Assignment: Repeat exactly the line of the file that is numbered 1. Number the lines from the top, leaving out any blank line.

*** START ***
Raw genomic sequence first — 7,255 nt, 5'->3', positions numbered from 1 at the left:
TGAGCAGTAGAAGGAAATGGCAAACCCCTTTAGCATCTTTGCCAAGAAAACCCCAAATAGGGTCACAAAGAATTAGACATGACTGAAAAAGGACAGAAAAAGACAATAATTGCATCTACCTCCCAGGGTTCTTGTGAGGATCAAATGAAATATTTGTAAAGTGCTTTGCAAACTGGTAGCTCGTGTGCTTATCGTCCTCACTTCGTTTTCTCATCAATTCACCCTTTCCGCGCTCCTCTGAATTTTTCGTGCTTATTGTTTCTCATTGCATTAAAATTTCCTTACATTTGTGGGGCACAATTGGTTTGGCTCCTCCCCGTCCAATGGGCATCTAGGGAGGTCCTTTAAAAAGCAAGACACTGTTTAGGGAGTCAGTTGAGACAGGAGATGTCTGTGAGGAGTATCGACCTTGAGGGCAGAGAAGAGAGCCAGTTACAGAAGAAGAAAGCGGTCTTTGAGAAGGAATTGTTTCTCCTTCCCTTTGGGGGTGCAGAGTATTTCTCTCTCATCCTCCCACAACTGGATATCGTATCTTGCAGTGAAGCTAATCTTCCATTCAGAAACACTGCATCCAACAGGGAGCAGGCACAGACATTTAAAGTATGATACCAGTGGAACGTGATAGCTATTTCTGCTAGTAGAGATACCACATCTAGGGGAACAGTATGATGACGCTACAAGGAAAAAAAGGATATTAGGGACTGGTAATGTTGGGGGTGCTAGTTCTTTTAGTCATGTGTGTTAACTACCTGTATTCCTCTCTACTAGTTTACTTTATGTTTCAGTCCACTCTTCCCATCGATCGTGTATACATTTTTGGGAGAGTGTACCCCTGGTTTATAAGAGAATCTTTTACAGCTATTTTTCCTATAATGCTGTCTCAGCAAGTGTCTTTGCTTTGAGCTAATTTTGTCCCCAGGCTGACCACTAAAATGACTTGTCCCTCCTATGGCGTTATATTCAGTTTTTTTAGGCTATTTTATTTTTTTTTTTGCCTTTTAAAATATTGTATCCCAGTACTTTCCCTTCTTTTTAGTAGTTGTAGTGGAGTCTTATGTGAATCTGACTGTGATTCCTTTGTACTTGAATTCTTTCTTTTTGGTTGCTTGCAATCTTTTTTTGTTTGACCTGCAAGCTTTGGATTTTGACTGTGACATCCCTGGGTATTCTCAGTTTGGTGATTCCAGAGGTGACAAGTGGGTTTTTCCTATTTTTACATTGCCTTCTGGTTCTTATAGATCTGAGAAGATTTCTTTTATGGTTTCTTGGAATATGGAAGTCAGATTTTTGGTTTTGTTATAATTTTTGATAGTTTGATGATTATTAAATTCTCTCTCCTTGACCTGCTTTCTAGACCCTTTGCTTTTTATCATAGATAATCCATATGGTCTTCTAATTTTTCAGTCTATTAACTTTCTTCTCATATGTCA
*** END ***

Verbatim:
Raw genomic sequence first — 7,255 nt, 5'->3', positions numbered from 1 at the left: